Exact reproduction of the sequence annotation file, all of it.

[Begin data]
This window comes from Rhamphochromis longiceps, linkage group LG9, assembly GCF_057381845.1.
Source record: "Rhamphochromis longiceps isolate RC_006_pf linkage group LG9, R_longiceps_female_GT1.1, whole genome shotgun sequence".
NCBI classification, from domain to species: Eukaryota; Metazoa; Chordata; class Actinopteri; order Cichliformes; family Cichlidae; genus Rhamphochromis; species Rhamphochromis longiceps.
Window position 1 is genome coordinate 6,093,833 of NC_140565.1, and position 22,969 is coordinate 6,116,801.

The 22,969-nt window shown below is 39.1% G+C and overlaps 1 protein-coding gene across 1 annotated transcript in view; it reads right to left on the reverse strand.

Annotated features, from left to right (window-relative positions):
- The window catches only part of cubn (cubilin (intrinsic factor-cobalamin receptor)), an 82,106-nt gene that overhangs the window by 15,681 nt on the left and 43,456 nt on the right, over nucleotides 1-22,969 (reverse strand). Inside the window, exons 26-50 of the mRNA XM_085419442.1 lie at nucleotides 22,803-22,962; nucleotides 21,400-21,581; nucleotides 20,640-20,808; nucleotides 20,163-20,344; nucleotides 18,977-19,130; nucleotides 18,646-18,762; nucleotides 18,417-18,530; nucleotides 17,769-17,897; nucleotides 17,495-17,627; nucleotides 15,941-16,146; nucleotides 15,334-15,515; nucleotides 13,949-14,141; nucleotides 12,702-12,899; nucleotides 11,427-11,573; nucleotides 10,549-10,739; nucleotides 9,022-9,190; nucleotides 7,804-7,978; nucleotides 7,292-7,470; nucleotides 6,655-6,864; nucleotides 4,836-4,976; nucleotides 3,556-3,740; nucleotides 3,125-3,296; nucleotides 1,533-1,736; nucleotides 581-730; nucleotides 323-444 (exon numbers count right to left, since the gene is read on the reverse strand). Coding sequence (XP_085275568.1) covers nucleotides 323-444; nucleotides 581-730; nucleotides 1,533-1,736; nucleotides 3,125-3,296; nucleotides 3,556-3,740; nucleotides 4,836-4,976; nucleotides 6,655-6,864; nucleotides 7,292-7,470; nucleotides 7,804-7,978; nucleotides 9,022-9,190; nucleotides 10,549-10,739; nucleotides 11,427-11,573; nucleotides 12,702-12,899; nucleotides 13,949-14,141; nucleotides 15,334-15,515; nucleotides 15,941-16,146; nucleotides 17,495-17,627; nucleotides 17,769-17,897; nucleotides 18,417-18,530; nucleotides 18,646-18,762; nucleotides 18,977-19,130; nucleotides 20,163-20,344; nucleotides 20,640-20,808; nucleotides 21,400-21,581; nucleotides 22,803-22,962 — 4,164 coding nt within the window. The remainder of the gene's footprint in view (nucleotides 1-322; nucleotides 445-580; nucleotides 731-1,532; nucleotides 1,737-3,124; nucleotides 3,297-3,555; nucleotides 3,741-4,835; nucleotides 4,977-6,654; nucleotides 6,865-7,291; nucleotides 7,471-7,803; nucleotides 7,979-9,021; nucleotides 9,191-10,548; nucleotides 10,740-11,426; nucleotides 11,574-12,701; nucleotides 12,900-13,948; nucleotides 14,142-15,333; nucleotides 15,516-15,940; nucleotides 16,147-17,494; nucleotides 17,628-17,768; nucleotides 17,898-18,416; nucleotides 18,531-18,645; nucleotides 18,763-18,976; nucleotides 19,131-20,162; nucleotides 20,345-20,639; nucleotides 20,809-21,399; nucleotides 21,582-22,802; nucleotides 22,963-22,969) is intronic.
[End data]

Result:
This window comes from Rhamphochromis longiceps, linkage group LG9, assembly GCF_057381845.1.
Source record: "Rhamphochromis longiceps isolate RC_006_pf linkage group LG9, R_longiceps_female_GT1.1, whole genome shotgun sequence".
NCBI classification, from domain to species: Eukaryota; Metazoa; Chordata; class Actinopteri; order Cichliformes; family Cichlidae; genus Rhamphochromis; species Rhamphochromis longiceps.
Window position 1 is genome coordinate 6,093,833 of NC_140565.1, and position 22,969 is coordinate 6,116,801.

The 22,969-nt window shown below is 39.1% G+C and overlaps 1 protein-coding gene across 1 annotated transcript in view; it reads right to left on the reverse strand.

Annotated features, from left to right (window-relative positions):
- The window catches only part of cubn (cubilin (intrinsic factor-cobalamin receptor)), an 82,106-nt gene that overhangs the window by 15,681 nt on the left and 43,456 nt on the right, over nucleotides 1-22,969 (reverse strand). Inside the window, exons 26-50 of the mRNA XM_085419442.1 lie at nucleotides 22,803-22,962; nucleotides 21,400-21,581; nucleotides 20,640-20,808; nucleotides 20,163-20,344; nucleotides 18,977-19,130; nucleotides 18,646-18,762; nucleotides 18,417-18,530; nucleotides 17,769-17,897; nucleotides 17,495-17,627; nucleotides 15,941-16,146; nucleotides 15,334-15,515; nucleotides 13,949-14,141; nucleotides 12,702-12,899; nucleotides 11,427-11,573; nucleotides 10,549-10,739; nucleotides 9,022-9,190; nucleotides 7,804-7,978; nucleotides 7,292-7,470; nucleotides 6,655-6,864; nucleotides 4,836-4,976; nucleotides 3,556-3,740; nucleotides 3,125-3,296; nucleotides 1,533-1,736; nucleotides 581-730; nucleotides 323-444 (exon numbers count right to left, since the gene is read on the reverse strand). Coding sequence (XP_085275568.1) covers nucleotides 323-444; nucleotides 581-730; nucleotides 1,533-1,736; nucleotides 3,125-3,296; nucleotides 3,556-3,740; nucleotides 4,836-4,976; nucleotides 6,655-6,864; nucleotides 7,292-7,470; nucleotides 7,804-7,978; nucleotides 9,022-9,190; nucleotides 10,549-10,739; nucleotides 11,427-11,573; nucleotides 12,702-12,899; nucleotides 13,949-14,141; nucleotides 15,334-15,515; nucleotides 15,941-16,146; nucleotides 17,495-17,627; nucleotides 17,769-17,897; nucleotides 18,417-18,530; nucleotides 18,646-18,762; nucleotides 18,977-19,130; nucleotides 20,163-20,344; nucleotides 20,640-20,808; nucleotides 21,400-21,581; nucleotides 22,803-22,962 — 4,164 coding nt within the window. The remainder of the gene's footprint in view (nucleotides 1-322; nucleotides 445-580; nucleotides 731-1,532; nucleotides 1,737-3,124; nucleotides 3,297-3,555; nucleotides 3,741-4,835; nucleotides 4,977-6,654; nucleotides 6,865-7,291; nucleotides 7,471-7,803; nucleotides 7,979-9,021; nucleotides 9,191-10,548; nucleotides 10,740-11,426; nucleotides 11,574-12,701; nucleotides 12,900-13,948; nucleotides 14,142-15,333; nucleotides 15,516-15,940; nucleotides 16,147-17,494; nucleotides 17,628-17,768; nucleotides 17,898-18,416; nucleotides 18,531-18,645; nucleotides 18,763-18,976; nucleotides 19,131-20,162; nucleotides 20,345-20,639; nucleotides 20,809-21,399; nucleotides 21,582-22,802; nucleotides 22,963-22,969) is intronic.